Without Ending Immoral and Illegal Detention, Obama's Gitmo Plan Just 'Empty Talk'

President Barack Obama on Tuesday outlined his long-awaited plan to close the Guantánamo Bay military detention center in Cuba, but rights groups immediately condemned the proposal as a series of “talking points” rather than any real effort to end the indefinite detention of prisoners and restore justice.

“The infamy of Guantánamo has never been just its location, but rather its immoral and illegal regime of indefinite detention,” said the Center for Constitutional Rights (CCR), which represents a number of Guantánamo detainees. “Closing Guantánamo in any meaningful sense means putting an end to that practice.”

During a press briefing, the president outlined the steps that the Pentagon will take to shutter the infamous offshore facility where dozens of alleged terror suspects have been subject to torture, and languished for over a decade without charge or trial. Currently, 91 detainees are still held at the facility.

The plan (pdf) includes transferring abroad the 35 detainees already approved for release, accelerating periodic reviews, reforming the military commissions process, and working with Congress to determine a “secure location” at a maximum security prison within the United States to relocate the remaining prisoners.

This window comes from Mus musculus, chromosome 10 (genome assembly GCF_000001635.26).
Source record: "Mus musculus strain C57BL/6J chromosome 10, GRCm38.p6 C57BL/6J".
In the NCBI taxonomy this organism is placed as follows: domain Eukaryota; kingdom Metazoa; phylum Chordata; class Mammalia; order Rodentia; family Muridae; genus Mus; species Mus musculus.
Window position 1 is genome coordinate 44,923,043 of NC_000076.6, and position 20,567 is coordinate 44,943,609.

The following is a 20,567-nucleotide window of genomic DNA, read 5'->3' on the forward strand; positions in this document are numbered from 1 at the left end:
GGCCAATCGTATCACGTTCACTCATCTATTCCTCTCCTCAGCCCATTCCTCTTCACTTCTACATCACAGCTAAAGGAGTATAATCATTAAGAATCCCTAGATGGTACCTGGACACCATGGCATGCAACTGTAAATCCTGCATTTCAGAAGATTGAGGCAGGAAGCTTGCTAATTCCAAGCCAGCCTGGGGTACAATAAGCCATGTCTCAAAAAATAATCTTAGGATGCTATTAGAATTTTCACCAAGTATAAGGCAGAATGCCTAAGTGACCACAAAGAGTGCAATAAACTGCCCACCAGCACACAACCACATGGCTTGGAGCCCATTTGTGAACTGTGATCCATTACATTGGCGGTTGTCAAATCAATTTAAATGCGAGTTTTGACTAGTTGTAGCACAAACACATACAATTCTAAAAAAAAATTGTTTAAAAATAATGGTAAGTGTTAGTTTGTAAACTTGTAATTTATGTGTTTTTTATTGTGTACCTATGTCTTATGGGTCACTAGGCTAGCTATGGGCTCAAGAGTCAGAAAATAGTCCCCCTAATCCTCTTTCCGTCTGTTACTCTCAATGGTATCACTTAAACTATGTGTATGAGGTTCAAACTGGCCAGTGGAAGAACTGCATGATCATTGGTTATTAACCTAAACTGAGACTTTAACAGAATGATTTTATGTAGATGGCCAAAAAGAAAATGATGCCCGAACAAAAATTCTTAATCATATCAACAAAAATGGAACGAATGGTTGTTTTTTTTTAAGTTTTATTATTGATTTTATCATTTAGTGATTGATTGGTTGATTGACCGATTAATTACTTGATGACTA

“We are dealing with a current group of detainees,” which—because of the “manner in which they were originally apprehended”— are particularly “complex,” Obama said during Tuesday’s press briefing, alluding to the notorious torture and rendition of post-9/11 terrorism suspects.

“We are closing a chapter in our history and reflecting on the lessons learned about 9/11…to guide our nation going forward,” Obama stated. 

The president—who, during the 2008 election, campaigned on a promise to close Guantánamo—said that 15 years after 9/11, “we are still having to defend a facility and a process where not a single verdict has been reached in those attacks.”

Keeping Guantánamo open, he said, is “counter-productive in our fight against terrorists,” drains military resources, harms partnerships with foreign allies, and “undermines our standing in the world.”

“This plan demonstrates what the Guantánamo prisoners have always been: not dangerous men, but the ultimate pawns in the power games of others.”
Click Here: COLLINGWOOD MAGPIES 2019—Aisha Maniar, London Guantánamo Campaign

“I don’t want to pass this problem on to the next president, whoever it is,” he added. However, Obama acknowledged that his plan, which requires substantial Congressional support, faces a “fair amount of opposition” from Republican lawmakers.

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